Windfloat project in Portugal, Source: WindFloat Atlantic project in Portugal /

Clean energy for Portugal

Clean energy for Portugal

The world’s largest wind farm installed on a floating platform

According to data from REA, approximately 30% of the energy production for domestic purposes in Portugal has been based on renewable sources. This makes Portugal one of the countries that have reached its targets set after the RES Directive of 2009.

The annual production of renewable energy sources in Portugal as of 2018 amounted to 55.2% of the total production of which wind and hydraulic power have the highest ratio. This puts Portugal third in EU-28 after Austria and Denmark.

Windfloat project

One of the most significant projects in Portugal in terms of renewable energy sources is the Windfloat project. It envisaged the installation of offshore windfarms of special technology.

The problem with the installation of regular offshore wind farms has been very serious in Portugal. The issue to be overcome was the relatively deep waters close to the coast that did not allow for floating platforms to be installed.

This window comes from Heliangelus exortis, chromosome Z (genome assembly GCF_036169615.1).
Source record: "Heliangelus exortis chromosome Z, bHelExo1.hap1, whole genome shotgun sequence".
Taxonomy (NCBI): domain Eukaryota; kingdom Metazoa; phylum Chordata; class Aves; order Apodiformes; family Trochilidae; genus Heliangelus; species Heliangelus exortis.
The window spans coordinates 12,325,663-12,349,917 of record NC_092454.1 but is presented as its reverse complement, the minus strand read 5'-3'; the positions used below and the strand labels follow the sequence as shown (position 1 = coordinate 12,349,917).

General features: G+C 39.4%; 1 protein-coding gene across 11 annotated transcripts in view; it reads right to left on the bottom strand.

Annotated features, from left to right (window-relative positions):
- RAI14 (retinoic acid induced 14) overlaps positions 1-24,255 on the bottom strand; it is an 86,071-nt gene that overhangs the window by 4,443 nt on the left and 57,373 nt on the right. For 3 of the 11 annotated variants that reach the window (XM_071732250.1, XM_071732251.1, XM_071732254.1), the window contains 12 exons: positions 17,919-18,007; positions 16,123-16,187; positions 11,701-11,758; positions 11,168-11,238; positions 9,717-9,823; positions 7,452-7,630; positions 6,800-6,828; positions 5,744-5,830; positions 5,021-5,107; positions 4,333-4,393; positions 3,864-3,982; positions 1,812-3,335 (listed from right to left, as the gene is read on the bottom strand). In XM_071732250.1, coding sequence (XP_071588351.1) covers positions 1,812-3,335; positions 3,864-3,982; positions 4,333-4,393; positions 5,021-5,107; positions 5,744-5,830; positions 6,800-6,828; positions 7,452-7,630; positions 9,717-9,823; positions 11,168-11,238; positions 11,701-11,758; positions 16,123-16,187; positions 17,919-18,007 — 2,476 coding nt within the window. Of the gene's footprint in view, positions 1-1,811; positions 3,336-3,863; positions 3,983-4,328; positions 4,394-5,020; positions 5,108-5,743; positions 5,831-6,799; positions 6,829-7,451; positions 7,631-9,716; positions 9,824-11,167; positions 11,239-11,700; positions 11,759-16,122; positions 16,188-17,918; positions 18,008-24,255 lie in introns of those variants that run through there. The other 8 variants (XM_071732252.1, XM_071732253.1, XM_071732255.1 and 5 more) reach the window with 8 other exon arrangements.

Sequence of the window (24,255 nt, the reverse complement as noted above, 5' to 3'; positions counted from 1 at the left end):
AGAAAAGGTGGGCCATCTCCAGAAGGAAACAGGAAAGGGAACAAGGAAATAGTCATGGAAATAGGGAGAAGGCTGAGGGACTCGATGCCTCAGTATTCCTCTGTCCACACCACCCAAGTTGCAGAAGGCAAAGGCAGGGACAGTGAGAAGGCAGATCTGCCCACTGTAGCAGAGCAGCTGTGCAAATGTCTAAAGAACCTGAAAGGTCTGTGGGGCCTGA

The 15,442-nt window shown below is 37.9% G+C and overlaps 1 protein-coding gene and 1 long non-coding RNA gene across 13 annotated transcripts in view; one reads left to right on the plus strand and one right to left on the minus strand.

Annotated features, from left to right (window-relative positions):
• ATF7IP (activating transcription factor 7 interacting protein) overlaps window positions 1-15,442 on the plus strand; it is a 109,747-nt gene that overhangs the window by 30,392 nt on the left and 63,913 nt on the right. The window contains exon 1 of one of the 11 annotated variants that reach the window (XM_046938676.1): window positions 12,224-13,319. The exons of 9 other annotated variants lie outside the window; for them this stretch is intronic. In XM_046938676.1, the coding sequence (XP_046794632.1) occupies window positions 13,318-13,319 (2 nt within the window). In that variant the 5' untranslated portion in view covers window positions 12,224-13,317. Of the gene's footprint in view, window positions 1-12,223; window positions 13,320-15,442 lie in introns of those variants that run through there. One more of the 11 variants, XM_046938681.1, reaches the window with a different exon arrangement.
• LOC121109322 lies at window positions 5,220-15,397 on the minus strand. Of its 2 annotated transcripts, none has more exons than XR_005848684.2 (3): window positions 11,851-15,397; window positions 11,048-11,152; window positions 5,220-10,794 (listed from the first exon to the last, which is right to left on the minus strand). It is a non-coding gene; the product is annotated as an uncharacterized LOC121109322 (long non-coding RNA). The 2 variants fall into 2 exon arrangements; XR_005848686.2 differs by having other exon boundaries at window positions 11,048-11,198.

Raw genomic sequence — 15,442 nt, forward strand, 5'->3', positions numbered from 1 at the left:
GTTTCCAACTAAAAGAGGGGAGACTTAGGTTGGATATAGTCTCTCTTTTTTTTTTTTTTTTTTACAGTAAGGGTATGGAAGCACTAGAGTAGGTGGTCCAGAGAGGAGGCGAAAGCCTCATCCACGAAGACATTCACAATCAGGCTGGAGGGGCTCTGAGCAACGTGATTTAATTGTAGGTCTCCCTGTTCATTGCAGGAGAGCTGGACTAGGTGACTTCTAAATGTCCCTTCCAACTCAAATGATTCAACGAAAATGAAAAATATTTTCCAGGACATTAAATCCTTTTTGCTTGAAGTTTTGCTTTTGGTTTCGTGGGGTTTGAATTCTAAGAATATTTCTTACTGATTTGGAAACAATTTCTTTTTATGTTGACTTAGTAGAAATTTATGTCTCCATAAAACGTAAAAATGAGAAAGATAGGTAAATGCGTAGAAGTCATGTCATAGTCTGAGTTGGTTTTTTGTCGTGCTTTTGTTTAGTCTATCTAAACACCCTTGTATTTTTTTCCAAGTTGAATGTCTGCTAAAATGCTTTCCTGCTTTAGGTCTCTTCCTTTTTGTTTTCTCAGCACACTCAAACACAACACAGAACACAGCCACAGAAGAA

The project started in late 2015 with a consortium of 4 companies - EDP Renewables (Portugal), Engie (France), Repsol (Spain), Principle Power Inc. The consortium, named Windplus,  aims to build three floating platforms with wind turbines. The innovative technology includes a semi-submersible foundation with a 2MW wind turbine.

On 31st December 2019, the first platform was connected to the electrical grid and is now operational. It connects the offshore wind turbine with a substation in Viana do Castello via a 20-km cable and provides 8,4 MW to increase power generation and decrease the non-renewable sources used in the Portuguese power supply.

The final aim, after the other two platforms become operational, is to supply 60,000 users a year with 25-MW power. The second platform has recently reached its final destination and is expected to be tested soon.

The project represents not only a significant technological advancement in the field of offshore wind farms. It also provides for the carbon-free-economy goals of Portugal and the reduction of CO2 emissions.

The project is co-financed by the Portuguese Government (€6 Mio), the European Commission (€29.9 Mio under NER300) and the European Investment Bank (€60 Mio loan) and became possible with the support of various public and private partners.



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